Stock markets in the Middle East most exposed to foreign fund flows followed global shares lower Thursday, while Saudi Arabia’s index, dominated by local investors, outperformed the region for the day and the week.
Dubai’s index dropped 0.5 percent as most shares that are constituents of the MSCI emerging market index dropped. DXB Entertainments slumped 4.3 percent and Emaar Properties fell 0.8 percent.
Members of the MSCI emerging market index were also weak in Abu Dhabi, with First Abu Dhabi Bank losing 0.4 percent and telecommunications operator Etisalat down 0.3 percent. The index closed 0.3 percent lower.
In Qatar, nine of the 11 MSCI emerging market index shares were down, with Commercial Bank declining 1.0 percent.
Egypt’s index dropped 0.9 percent in thin trade as Talaat Mostafa Group – which is currently part of the MSCI emerging market index but will be removed on June 1 – lost 2.8 percent. The largest Egyptian stock in the index, Commercial International Bank, fell 0.9 percent.
Saudi Arabia’s index, lost 0.1 percent with trading volume shrinking by a little over a half from the previous session. Forty shares rose, 106 declined. However, the index outperformed Gulf peers for the week with a 0.8 percent gain.
Of the 20 most valuable companies, eight declined and the same number rose. Saudi Arabian Mining (Ma’aden) closed 0.5 percent higher.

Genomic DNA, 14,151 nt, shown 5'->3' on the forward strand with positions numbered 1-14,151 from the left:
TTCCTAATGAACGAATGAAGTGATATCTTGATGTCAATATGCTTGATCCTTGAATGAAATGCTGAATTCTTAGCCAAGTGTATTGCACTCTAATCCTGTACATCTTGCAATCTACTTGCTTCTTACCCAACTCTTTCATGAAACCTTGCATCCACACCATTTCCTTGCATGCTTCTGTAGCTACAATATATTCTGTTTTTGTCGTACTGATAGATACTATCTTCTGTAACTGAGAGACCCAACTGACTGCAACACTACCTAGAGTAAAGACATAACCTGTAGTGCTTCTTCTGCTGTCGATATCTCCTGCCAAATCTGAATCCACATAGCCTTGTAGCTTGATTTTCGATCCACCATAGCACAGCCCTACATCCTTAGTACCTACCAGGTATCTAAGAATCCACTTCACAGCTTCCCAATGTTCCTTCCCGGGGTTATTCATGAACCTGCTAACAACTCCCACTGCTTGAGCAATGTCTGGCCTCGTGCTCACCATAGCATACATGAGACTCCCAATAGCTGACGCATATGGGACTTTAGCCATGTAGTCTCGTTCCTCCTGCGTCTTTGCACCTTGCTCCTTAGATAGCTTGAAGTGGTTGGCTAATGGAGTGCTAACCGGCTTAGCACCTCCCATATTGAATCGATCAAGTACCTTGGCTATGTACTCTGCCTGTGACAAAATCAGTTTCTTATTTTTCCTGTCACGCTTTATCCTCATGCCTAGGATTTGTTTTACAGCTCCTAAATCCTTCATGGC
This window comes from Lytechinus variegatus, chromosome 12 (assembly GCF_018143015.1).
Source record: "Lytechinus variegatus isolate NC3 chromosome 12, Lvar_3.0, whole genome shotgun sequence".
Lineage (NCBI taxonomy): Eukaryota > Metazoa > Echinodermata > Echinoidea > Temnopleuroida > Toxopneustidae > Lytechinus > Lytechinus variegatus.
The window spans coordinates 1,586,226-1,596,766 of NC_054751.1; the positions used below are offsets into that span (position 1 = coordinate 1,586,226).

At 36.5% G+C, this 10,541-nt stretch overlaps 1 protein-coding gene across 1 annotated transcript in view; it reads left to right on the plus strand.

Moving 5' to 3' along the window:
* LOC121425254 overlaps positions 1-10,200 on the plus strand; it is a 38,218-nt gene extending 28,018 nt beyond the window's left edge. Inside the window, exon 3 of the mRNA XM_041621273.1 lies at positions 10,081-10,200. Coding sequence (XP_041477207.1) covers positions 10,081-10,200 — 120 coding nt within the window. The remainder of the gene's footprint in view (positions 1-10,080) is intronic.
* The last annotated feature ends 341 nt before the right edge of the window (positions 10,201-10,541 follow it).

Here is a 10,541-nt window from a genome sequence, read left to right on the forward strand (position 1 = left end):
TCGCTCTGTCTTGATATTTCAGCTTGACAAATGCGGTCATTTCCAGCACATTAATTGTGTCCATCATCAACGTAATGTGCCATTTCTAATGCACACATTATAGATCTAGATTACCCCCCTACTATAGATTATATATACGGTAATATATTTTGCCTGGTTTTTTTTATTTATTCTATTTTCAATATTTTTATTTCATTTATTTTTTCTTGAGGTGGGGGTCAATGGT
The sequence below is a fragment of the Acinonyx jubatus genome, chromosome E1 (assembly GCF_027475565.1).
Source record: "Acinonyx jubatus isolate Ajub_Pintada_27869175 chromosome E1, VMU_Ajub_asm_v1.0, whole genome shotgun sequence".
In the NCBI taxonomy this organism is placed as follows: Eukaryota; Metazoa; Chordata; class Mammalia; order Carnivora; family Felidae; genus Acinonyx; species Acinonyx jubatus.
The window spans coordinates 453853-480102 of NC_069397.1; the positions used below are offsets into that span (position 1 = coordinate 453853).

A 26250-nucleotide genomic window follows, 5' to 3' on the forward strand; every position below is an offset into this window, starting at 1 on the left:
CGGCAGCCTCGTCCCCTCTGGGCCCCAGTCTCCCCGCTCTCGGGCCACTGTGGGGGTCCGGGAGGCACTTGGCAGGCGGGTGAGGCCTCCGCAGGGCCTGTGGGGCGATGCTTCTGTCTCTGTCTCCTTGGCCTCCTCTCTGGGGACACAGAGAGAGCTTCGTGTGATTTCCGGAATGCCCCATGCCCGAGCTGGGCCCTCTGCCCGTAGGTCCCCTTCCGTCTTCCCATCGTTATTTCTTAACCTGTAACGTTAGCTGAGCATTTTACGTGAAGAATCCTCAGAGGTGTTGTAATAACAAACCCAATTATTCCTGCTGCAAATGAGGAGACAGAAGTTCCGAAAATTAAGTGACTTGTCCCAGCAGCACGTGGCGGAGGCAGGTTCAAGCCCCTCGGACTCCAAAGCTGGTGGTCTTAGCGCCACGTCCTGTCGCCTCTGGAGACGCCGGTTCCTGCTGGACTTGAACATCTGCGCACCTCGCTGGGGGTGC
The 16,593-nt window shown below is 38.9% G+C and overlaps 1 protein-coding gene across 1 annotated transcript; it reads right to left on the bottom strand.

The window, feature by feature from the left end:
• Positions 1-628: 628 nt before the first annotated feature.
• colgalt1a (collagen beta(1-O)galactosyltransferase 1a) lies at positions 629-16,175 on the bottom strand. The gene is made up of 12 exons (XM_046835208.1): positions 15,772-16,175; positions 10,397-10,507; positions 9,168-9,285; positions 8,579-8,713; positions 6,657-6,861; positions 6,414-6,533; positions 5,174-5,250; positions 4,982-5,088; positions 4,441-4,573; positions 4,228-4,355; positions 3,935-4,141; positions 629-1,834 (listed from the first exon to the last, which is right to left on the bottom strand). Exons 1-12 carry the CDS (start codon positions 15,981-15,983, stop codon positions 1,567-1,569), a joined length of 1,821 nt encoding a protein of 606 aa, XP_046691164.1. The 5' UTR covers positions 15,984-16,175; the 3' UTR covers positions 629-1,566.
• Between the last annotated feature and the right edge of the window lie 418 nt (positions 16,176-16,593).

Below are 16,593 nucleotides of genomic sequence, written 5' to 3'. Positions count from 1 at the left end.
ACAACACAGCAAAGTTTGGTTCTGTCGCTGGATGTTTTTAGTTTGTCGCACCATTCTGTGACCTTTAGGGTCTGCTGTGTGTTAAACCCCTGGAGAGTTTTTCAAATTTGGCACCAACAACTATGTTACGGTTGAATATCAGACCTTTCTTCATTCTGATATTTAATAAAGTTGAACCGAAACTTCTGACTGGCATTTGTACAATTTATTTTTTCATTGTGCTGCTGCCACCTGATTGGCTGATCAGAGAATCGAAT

U.S. President Donald Trump is due to visit Saudi Arabia in coming days and some investors hope deals could be signed between Saudi and American companies in the mining, energy, auto and defence sectors. Most announcements from the meeting, though, are expected to be about previously revealed deals or memorandums of understanding rather than concrete new projects.
Combined net profits of listed Saudi Arabian companies grew 37 percent from a year earlier in the first quarter, but that was almost entirely due to petrochemical firms, which benefited from higher oil and product prices.
The market’s valuation has risen to 14.6 times forward earnings from 11.3 times in the first quarter of 2016.
“The valuation expansion outpaced earnings growth,” said Mohammad El Hajj, macro strategy analyst at EFG Hermes.”
“The market is now trading at a premium to most other regional markets and we believe petrochemicals are now fully valued. The banking sector offers some value, as it is trading slightly below fair value.”
The total net profit of Qatari companies was flat in the first quarter compared to a year ago but valuations have expanded, making the fundamental picture for that market less attractive.
In Dubai, aggregate net income fell by almost one tenth but valuations remain relatively cheap.
“UAE markets are fundamentally stronger than others but the recent very low volumes are keeping funds away – there is simply no appetite for massive allocations,” said a Dubai-based trader.
* The index fell 0.1 percent to 6,938 points.
* The index declined 0.5 percent to 3,378 points.
* The index fell 0.3 percent to 4,581 points.
* The index lost 0.4 percent to 10,103 points.
* The index declined 0.9 percent to 12,952 points.
* The index edged down 0.1 percent to 6,726 points.
* The index fell 0.1 percent to 1,309 points.
* The index lost 0.2 percent to 5,415 points.